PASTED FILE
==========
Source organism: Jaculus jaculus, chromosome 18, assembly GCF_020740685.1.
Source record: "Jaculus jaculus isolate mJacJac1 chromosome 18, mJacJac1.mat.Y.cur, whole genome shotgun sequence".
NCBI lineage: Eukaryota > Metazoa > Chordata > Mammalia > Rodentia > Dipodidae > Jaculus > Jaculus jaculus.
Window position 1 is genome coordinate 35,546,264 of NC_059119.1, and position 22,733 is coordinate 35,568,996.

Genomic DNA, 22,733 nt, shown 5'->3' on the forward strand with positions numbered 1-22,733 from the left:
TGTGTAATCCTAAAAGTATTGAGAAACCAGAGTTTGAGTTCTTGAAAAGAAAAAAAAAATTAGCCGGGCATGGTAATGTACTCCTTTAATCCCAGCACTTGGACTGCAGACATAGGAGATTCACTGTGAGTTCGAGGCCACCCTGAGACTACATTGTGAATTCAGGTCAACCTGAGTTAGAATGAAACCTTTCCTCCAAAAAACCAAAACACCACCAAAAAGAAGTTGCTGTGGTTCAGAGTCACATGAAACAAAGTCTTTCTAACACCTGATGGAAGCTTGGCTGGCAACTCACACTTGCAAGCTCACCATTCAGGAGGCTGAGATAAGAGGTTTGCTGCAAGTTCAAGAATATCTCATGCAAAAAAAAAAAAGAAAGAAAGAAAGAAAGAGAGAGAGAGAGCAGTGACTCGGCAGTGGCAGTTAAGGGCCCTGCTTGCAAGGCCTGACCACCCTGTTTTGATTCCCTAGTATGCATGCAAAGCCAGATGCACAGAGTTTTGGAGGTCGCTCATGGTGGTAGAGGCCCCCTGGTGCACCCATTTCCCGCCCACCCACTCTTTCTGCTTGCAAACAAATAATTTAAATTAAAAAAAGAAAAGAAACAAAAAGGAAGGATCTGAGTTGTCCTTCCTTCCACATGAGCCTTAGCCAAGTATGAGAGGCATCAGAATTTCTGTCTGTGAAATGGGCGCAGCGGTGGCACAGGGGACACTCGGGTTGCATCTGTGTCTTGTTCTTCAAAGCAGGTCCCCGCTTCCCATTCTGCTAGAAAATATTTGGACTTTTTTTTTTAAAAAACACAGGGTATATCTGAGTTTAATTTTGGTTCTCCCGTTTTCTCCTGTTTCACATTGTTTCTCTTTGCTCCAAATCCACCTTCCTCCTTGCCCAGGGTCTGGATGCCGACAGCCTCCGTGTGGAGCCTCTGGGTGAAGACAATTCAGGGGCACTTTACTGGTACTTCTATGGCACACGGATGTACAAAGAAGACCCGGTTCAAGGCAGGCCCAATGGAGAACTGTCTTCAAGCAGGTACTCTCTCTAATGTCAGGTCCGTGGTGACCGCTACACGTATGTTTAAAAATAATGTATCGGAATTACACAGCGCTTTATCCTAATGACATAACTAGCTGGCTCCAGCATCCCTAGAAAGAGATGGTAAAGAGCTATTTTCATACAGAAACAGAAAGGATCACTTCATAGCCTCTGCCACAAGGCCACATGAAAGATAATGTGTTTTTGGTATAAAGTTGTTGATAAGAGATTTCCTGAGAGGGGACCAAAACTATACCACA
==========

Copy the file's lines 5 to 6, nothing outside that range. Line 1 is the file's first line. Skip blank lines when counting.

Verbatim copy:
Genomic DNA, 22,733 nt, shown 5'->3' on the forward strand with positions numbered 1-22,733 from the left:
TGTGTAATCCTAAAAGTATTGAGAAACCAGAGTTTGAGTTCTTGAAAAGAAAAAAAAAATTAGCCGGGCATGGTAATGTACTCCTTTAATCCCAGCACTTGGACTGCAGACATAGGAGATTCACTGTGAGTTCGAGGCCACCCTGAGACTACATTGTGAATTCAGGTCAACCTGAGTTAGAATGAAACCTTTCCTCCAAAAAACCAAAACACCACCAAAAAGAAGTTGCTGTGGTTCAGAGTCACATGAAACAAAGTCTTTCTAACACCTGATGGAAGCTTGGCTGGCAACTCACACTTGCAAGCTCACCATTCAGGAGGCTGAGATAAGAGGTTTGCTGCAAGTTCAAGAATATCTCATGCAAAAAAAAAAAAGAAAGAAAGAAAGAAAGAGAGAGAGAGAGCAGTGACTCGGCAGTGGCAGTTAAGGGCCCTGCTTGCAAGGCCTGACCACCCTGTTTTGATTCCCTAGTATGCATGCAAAGCCAGATGCACAGAGTTTTGGAGGTCGCTCATGGTGGTAGAGGCCCCCTGGTGCACCCATTTCCCGCCCACCCACTCTTTCTGCTTGCAAACAAATAATTTAAATTAAAAAAAGAAAAGAAACAAAAAGGAAGGATCTGAGTTGTCCTTCCTTCCACATGAGCCTTAGCCAAGTATGAGAGGCATCAGAATTTCTGTCTGTGAAATGGGCGCAGCGGTGGCACAGGGGACACTCGGGTTGCATCTGTGTCTTGTTCTTCAAAGCAGGTCCCCGCTTCCCATTCTGCTAGAAAATATTTGGACTTTTTTTTTTAAAAAACACAGGGTATATCTGAGTTTAATTTTGGTTCTCCCGTTTTCTCCTGTTTCACATTGTTTCTCTTTGCTCCAAATCCACCTTCCTCCTTGCCCAGGGTCTGGATGCCGACAGCCTCCGTGTGGAGCCTCTGGGTGAAGACAATTCAGGGGCACTTTACTGGTACTTCTATGGCACACGGATGTACAAAGAAGACCCGGTTCAAGGCAGGCCCAATGGAGAACTGTCTTCAAGCAGGTACTCTCTCTAATGTCAGGTCCGTGGTGACCGCTACACGTATGTTTAAAAATAATGTATCGGAATTACACAGCGCTTTATCCTAATGACATAACTAGCTGGCTCCAGCATCCCTAGAAAGAGATGGTAAAGAGCTATTTTCATACAGAAACAGAAAGGATCACTTCATAGCCTCTGCCACAAGGCCACATGAAAGATAATGTGTTTTTGGTATAAAGTTGTTGATAAGAGATTTCCTGAGAGGGGACCAAAACTATACCACA